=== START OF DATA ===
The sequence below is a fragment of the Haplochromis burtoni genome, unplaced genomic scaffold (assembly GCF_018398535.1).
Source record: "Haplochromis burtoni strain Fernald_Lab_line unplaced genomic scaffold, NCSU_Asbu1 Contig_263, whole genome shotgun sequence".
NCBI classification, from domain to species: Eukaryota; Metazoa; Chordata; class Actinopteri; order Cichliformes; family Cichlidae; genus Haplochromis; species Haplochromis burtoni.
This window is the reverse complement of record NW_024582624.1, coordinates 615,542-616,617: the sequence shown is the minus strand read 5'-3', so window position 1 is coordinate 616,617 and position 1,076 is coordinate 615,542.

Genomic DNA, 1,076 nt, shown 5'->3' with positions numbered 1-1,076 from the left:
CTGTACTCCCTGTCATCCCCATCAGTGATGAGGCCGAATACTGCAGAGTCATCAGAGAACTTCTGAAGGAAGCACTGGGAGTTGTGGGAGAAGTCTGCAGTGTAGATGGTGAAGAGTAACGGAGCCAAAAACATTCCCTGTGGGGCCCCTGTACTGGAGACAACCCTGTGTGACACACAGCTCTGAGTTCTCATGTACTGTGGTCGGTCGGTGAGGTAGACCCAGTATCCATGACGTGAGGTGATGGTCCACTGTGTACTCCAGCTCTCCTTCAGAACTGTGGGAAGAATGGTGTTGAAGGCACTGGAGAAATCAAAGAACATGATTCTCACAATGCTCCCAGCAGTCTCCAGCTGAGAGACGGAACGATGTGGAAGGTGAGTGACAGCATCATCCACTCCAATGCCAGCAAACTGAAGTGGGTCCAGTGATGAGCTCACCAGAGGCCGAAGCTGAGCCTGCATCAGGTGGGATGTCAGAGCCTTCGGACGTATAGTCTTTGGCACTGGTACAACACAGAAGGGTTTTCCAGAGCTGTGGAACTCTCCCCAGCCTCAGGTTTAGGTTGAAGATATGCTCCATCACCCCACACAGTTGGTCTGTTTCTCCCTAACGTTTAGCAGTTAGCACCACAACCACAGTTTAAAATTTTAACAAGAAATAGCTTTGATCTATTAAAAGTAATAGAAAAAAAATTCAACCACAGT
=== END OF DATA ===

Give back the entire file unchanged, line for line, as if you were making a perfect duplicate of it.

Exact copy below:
The sequence below is a fragment of the Haplochromis burtoni genome, unplaced genomic scaffold (assembly GCF_018398535.1).
Source record: "Haplochromis burtoni strain Fernald_Lab_line unplaced genomic scaffold, NCSU_Asbu1 Contig_263, whole genome shotgun sequence".
NCBI classification, from domain to species: Eukaryota; Metazoa; Chordata; class Actinopteri; order Cichliformes; family Cichlidae; genus Haplochromis; species Haplochromis burtoni.
This window is the reverse complement of record NW_024582624.1, coordinates 615,542-616,617: the sequence shown is the minus strand read 5'-3', so window position 1 is coordinate 616,617 and position 1,076 is coordinate 615,542.

Genomic DNA, 1,076 nt, shown 5'->3' with positions numbered 1-1,076 from the left:
CTGTACTCCCTGTCATCCCCATCAGTGATGAGGCCGAATACTGCAGAGTCATCAGAGAACTTCTGAAGGAAGCACTGGGAGTTGTGGGAGAAGTCTGCAGTGTAGATGGTGAAGAGTAACGGAGCCAAAAACATTCCCTGTGGGGCCCCTGTACTGGAGACAACCCTGTGTGACACACAGCTCTGAGTTCTCATGTACTGTGGTCGGTCGGTGAGGTAGACCCAGTATCCATGACGTGAGGTGATGGTCCACTGTGTACTCCAGCTCTCCTTCAGAACTGTGGGAAGAATGGTGTTGAAGGCACTGGAGAAATCAAAGAACATGATTCTCACAATGCTCCCAGCAGTCTCCAGCTGAGAGACGGAACGATGTGGAAGGTGAGTGACAGCATCATCCACTCCAATGCCAGCAAACTGAAGTGGGTCCAGTGATGAGCTCACCAGAGGCCGAAGCTGAGCCTGCATCAGGTGGGATGTCAGAGCCTTCGGACGTATAGTCTTTGGCACTGGTACAACACAGAAGGGTTTTCCAGAGCTGTGGAACTCTCCCCAGCCTCAGGTTTAGGTTGAAGATATGCTCCATCACCCCACACAGTTGGTCTGTTTCTCCCTAACGTTTAGCAGTTAGCACCACAACCACAGTTTAAAATTTTAACAAGAAATAGCTTTGATCTATTAAAAGTAATAGAAAAAAAATTCAACCACAGT